Not to spoil the surprise for anyone who is still planning to see the movie, but in a nutshell, Jack Black, playing the Kung Fu Panda, is recognized as the legendary "Dragon Warrior," a great Kung Fu hero who will defeat Tai Long, the evil master. The problem is that the overweight Panda has never had a single Kung Fu lesson in his life. The legend says that once the Dragon Warrior is identified he should be given the dragon scroll, which will give him the secret to unlimited Kung Fu power.

Then Kung Fu Panda is finally awarded the Kung Fu scroll, he sees that it is blank. Dejected, he leaves the temple, convinced that he is not the Dragon Warrior, and that he will never achieve greatness. Back at home, the Panda's father is a famous noodle vendor, who wants his son to take over the family business. The father made a fortune off if his special dish called, "Secret Ingredient Soup." Believing that his son is finally home to stay, and ready to take over the family business, his father shares the secret ingredient with him.
"The secret is nothing." Says the father. "To make something special, you just have to believe it is special."

This movie was brilliant. Jack Black is fat and a little lazy, but his heart is in the right place. Most people would never think he could be a superhero or even moderately successful, but the secret of the Dragon Scroll teaches him that he is a hero. He is special, and he can be anything he wants to be.

The master also believes in the Panda but realizes he can't train him the same way he trains the other masters. This was another excellent lesson. We are all different. We will find our own way to shine, our own way to be special. Buddhism teaches that there are many paths that lead to enlightenment. The commonality between them is that you have to work hard, stay focused, and have a good heart. Said another way, if you are a good person, you have the potential to be great. It is up to you.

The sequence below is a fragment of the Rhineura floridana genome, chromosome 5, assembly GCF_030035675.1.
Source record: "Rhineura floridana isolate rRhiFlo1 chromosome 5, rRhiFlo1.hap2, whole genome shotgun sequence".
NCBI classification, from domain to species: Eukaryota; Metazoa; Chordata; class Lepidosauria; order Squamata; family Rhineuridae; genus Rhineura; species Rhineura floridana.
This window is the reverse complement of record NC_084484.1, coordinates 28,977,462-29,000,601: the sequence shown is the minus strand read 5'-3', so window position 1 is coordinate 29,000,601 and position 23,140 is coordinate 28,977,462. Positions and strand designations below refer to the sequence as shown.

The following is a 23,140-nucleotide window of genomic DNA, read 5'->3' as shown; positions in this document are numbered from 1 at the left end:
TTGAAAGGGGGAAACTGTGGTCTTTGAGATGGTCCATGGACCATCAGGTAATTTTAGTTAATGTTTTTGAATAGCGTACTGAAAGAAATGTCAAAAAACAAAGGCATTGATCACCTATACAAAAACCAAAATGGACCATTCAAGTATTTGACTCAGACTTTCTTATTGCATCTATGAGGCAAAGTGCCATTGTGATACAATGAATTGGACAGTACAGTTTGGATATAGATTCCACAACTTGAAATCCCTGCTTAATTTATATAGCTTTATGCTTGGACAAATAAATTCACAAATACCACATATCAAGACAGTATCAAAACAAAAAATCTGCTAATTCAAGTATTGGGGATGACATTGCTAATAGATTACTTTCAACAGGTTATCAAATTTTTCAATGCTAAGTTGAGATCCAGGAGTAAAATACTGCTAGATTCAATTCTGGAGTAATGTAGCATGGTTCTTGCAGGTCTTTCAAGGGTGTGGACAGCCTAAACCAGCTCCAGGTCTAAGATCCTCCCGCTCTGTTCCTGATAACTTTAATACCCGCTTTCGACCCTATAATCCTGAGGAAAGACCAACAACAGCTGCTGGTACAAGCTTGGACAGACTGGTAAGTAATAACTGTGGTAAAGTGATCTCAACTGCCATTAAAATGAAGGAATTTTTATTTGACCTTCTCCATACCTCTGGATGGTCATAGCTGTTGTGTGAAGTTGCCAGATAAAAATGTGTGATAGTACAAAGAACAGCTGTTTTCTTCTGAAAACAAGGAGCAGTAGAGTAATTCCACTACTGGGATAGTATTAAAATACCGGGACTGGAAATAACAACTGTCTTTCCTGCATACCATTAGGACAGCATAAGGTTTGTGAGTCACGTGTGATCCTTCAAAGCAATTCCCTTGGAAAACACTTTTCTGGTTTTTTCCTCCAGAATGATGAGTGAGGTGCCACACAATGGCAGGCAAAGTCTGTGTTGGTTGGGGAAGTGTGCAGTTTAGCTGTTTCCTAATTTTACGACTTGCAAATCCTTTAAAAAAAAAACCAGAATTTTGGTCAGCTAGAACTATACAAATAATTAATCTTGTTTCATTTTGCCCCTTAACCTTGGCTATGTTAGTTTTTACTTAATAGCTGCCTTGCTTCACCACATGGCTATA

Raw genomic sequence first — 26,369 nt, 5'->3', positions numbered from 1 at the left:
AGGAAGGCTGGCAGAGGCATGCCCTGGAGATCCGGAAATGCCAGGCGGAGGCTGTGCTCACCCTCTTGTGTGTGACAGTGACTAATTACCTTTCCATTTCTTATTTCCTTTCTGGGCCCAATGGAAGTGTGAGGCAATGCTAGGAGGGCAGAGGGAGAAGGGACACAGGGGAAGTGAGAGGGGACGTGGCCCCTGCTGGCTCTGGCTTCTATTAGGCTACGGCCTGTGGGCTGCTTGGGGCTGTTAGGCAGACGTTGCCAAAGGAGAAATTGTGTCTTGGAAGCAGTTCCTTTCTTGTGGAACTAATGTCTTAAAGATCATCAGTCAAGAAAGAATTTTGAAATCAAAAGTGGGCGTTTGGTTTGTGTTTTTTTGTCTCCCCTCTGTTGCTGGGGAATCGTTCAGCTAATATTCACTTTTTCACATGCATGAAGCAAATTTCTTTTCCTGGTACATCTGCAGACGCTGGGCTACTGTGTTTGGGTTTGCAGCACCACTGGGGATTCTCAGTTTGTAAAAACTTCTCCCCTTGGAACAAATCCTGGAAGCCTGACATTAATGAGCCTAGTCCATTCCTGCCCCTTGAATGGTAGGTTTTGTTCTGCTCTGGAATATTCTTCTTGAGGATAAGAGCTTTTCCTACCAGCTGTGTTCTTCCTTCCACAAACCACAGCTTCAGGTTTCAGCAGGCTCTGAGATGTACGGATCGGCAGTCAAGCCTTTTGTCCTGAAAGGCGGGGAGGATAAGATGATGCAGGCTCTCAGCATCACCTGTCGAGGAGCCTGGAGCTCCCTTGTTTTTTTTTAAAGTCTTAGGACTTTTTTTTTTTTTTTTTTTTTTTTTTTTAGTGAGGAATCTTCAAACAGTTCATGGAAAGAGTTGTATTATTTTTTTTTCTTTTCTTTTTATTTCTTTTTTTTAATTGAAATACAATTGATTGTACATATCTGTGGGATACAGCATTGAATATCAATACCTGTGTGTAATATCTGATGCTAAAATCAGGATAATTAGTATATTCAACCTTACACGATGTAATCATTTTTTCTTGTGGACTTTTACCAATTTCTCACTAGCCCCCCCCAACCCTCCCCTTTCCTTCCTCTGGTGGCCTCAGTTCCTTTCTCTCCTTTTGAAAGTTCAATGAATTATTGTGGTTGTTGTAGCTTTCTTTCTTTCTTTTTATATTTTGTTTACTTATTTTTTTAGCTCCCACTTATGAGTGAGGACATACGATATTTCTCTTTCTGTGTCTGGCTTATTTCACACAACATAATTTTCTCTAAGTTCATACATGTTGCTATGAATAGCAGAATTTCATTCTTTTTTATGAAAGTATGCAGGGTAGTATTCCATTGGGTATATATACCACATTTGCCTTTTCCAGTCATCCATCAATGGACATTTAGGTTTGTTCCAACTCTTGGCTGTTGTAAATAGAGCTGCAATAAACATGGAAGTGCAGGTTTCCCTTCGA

When Tai Long, the most powerful master, steals the Dragon Scroll, he sees his reflection, but misses the message. He believes the scroll is a fraud. He missed the message because he believed his training made him great. The Panda got the lesson because he learned that he was born great.

We are all born great. Achieving greatness is just a matter of if we see it or not.
Remember that in the Chinese brand of Buddhism, we are all born with the potential to achieve enlightenment. The Panda kept asking the Master, "How can you turn me into the Dragon Warrior?" The answer is, the master can't turn you into anything. You are already born The Dragon Warrior. The master can only lead you to discovering that fact and believing it.